A labour law drafted last month by the Cambodian government may hurt workers after all.
A labour law drafted last month by the Cambodian government may hurt workers after all. According to confirmed reports, there is a move to do away with some employee bonuses and holiday entitlements.
This move, it is being said is going to hurt the poorest workers that are already reeling under pressure pushed down on workers troubled by the coronavirus pandemic. This has been communicated by the labour rights groups and unions.
Khun Tharo, a program director at an advocacy group, the Center for Alliance of Labor and Human Rights has informed that thousands of laid off workers in Cambodia are already fighting for severance pay, leave entitlements and government handouts. The draft, if approved by the government, will see the 30percent salary hike disappearing on the workers.
Trade unions in #Cambodia continue to express concerns over draft labour law amendments which would reduce worker benefits & public holidays and damage labour rights.— Business & Human Rights (@BHRRC) July 27, 2020
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In neighbouring nations like Vietnam and Indonesia, night workers are continuing to earn 10 to 30 percent more through such benefits. However, for Cambodia, the government feels this is not important. The affect of the virus has not been adverse in the sense of loss of lives. However, the overall impact on the economy has led to hitting jobs in the tourism and garment industry.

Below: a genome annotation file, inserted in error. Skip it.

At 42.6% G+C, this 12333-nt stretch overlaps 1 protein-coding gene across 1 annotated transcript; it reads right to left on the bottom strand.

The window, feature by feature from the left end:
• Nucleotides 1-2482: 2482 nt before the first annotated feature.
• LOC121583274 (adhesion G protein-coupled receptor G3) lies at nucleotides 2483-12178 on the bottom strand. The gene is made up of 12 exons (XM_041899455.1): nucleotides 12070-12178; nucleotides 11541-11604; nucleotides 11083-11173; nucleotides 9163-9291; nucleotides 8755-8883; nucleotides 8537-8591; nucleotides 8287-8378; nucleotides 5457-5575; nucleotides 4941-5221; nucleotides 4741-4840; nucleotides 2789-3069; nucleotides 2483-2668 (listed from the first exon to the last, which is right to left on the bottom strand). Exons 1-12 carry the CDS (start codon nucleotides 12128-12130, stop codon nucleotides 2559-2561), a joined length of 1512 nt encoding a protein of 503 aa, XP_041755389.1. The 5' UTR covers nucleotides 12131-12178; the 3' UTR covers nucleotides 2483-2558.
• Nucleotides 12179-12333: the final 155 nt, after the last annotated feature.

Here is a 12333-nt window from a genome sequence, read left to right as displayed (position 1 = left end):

So, believe it or not, but at least 1.7 million jobs in Cambodia are at risk. The poverty rate could also double, to about one-in-four people, according to official World Bank figures released in May this year.
The Labour Ministry has pushed for amendments in the Labour laws, with the hope of attracting more foreign investments. They are hopeful that the proposed changes to the country’s labour law will attract new investors and also encourage existing ones to consider ramping up production, potentially creating thousands of jobs. This has been confirmed by Ken Loo, secretary general of the Garment Manufacturers Association in Cambodia.
However, the damage is going to come down to the workers and will directly hit their livelihood. At the worst receiving end would be casino workers, hotel staff and even factory workers who work overtime into the night hours.